New York – Leaders of the Communications Workers of America and the International Brotherhood of Electrical Workers announced that 39,000 Verizon workers up and down the East Coast will work without a contract when their collective bargaining agreement expires at midnight tonight, and continue their fight for a fair agreement while on the job.
The union leaders also announced that they will leave the sites of round-the-clock bargaining in Philadelphia and Rye, NY, where union and management teams have been meeting since June 22nd in what has so far been a vain attempt to reach a contract. The unions have informed the company, however, that they are prepared to schedule regular bargaining sessions, and urged the company to begin bargaining constructively.
"Despite our best efforts, Verizon refuses to engage in serious bargaining towards a fair contract," said Dennis Trainor, Vice President for CWA District One, which represents Verizon workers in New Jersey, New York and Massachusetts. "Verizon has earned $1billion a month in profits over the last 18 months, and paid its top handful of executives $249 million over the last 5 years, but continues to insist on eliminating our job security and driving down our standard of living. We're not going to take it, and we're going to keep the fight going while we're on the job."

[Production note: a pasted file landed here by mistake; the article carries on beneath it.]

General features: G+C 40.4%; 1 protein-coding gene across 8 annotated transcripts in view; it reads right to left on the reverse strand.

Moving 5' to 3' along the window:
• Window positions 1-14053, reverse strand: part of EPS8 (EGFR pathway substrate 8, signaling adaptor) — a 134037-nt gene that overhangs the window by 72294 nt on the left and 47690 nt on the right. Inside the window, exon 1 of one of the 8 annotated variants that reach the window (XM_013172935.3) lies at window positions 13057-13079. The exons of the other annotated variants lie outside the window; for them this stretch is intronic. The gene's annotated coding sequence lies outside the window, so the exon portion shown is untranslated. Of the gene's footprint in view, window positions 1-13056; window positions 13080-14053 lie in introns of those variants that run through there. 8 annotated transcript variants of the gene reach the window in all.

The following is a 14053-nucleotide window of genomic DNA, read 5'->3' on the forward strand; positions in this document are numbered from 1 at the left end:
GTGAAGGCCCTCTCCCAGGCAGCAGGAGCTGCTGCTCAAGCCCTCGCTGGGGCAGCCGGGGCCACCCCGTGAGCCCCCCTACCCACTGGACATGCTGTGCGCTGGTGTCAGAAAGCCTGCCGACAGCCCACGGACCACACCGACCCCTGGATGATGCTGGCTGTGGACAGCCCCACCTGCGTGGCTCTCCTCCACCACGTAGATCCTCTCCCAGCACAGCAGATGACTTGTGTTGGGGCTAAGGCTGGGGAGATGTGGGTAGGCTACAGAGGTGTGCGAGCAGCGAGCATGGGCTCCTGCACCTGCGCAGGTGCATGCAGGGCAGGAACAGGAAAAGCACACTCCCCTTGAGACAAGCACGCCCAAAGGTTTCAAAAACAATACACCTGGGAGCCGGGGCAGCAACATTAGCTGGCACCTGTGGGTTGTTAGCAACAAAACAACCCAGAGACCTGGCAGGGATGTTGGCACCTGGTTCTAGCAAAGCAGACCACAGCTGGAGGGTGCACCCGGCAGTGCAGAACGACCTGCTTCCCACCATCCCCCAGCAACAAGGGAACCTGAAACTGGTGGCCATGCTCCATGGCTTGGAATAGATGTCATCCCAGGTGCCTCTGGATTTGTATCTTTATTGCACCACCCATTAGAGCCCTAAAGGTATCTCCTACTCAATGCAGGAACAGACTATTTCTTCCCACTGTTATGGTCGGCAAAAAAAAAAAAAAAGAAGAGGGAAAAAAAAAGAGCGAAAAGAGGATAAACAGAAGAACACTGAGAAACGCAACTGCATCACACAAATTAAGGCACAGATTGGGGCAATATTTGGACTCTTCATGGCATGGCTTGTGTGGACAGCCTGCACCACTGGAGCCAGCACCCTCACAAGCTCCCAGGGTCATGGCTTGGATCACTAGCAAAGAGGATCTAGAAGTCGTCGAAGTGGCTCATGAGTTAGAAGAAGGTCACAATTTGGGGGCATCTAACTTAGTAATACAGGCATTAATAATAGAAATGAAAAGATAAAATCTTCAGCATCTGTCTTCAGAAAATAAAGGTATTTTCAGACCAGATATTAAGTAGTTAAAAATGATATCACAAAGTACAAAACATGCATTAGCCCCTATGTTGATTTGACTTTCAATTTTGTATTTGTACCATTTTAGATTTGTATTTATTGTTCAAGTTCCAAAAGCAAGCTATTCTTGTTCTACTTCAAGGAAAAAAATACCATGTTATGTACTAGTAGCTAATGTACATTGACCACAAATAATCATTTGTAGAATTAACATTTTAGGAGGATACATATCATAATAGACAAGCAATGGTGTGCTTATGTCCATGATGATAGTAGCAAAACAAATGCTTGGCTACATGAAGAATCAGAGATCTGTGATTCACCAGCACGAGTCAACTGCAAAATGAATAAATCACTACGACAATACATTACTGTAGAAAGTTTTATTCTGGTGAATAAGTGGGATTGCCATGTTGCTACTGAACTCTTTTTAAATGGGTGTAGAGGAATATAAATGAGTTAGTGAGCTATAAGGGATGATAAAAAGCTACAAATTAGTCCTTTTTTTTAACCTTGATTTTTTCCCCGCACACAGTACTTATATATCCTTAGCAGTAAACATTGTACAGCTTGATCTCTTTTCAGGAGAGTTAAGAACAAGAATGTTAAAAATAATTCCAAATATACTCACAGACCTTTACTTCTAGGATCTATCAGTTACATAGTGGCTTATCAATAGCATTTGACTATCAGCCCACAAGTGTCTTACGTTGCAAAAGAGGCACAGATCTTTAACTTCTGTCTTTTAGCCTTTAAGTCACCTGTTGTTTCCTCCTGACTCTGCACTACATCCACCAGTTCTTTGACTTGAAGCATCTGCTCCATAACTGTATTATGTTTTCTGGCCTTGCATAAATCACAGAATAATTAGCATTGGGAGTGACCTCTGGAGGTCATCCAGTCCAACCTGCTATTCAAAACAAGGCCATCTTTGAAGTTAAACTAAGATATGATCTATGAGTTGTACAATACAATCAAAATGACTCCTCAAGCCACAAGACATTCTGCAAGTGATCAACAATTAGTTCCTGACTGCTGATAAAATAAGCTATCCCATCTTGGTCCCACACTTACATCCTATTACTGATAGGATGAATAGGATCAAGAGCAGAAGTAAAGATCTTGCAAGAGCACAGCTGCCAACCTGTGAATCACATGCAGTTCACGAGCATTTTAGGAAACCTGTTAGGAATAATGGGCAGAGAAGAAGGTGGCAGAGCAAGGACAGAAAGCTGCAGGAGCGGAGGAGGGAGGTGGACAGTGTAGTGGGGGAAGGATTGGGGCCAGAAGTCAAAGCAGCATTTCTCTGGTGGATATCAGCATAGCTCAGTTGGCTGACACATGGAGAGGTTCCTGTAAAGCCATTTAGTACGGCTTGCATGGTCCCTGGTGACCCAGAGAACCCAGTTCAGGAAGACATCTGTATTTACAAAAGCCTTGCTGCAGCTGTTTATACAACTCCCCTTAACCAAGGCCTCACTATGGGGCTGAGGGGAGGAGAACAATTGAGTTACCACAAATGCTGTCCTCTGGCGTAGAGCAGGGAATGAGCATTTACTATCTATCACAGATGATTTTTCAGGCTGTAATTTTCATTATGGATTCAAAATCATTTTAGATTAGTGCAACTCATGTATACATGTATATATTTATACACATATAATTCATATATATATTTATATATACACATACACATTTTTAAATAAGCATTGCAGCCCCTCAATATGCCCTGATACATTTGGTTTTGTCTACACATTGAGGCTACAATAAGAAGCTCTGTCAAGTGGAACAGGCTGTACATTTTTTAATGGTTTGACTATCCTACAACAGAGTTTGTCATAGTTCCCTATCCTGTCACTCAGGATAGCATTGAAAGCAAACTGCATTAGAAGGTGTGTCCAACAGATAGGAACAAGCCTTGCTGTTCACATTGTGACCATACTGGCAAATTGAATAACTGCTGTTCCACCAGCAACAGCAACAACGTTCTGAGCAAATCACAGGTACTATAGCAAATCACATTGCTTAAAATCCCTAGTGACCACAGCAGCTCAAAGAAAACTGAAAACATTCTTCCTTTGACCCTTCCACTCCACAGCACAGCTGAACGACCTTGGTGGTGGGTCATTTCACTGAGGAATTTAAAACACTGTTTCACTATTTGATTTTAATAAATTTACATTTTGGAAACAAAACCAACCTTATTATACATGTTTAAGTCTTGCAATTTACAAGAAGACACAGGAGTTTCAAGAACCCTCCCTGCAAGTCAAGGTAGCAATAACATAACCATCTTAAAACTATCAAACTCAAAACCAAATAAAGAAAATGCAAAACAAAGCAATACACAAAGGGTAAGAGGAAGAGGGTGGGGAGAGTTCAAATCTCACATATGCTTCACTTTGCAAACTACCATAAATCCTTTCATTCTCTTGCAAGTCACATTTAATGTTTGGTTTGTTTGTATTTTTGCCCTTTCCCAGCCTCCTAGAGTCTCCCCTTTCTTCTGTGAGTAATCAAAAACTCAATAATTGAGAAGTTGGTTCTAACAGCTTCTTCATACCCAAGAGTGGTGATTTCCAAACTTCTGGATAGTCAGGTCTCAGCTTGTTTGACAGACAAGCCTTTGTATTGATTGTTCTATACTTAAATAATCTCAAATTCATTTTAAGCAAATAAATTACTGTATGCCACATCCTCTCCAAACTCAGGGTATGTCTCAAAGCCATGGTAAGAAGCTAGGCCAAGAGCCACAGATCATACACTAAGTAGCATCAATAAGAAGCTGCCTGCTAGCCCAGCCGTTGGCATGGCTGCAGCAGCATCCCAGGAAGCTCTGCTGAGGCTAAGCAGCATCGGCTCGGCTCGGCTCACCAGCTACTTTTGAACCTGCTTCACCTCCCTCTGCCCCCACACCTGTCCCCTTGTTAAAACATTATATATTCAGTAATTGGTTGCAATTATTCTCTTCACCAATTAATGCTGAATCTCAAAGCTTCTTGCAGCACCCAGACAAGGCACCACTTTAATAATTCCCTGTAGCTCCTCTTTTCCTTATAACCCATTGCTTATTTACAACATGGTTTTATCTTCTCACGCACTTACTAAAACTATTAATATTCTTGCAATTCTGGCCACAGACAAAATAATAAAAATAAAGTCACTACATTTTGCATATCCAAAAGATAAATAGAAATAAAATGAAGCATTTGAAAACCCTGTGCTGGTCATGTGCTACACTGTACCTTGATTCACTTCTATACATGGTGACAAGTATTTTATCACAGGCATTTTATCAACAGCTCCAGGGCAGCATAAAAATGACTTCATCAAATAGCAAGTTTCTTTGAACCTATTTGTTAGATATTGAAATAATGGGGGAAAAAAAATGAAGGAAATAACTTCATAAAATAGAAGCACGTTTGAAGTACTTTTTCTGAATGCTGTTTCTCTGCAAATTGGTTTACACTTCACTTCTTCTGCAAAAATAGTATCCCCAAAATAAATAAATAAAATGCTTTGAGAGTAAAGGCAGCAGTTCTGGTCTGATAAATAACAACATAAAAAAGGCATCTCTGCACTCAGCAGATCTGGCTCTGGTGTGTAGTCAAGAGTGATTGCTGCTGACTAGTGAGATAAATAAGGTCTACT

"The company has barely moved off its initial June 22nd proposal that made outrageous demands of Verizon workers. If this company is serious about reaching an agreement, it needs to start bargaining constructively and now, "said Ed Mooney, Vice President for CWA District 2-13, which represents Verizon workers from Pennsylvania to Virginia. "Right now there isn't even anyone across the table from us who's got the power to make any decisions."
Verizon has not significantly moved off its outrageous initial bargaining demands, made on June 22nd, which includes the following proposals:
• Completely eliminating job security and gaining the right to transfer workers at will anywhere in the company's footprint.
• Increasing workers' health care costs by thousands of dollars per person, despite the fact that negotiations in 2011-2012 have cut the company's health care costs by tens of millions of dollars over the life of the past contract.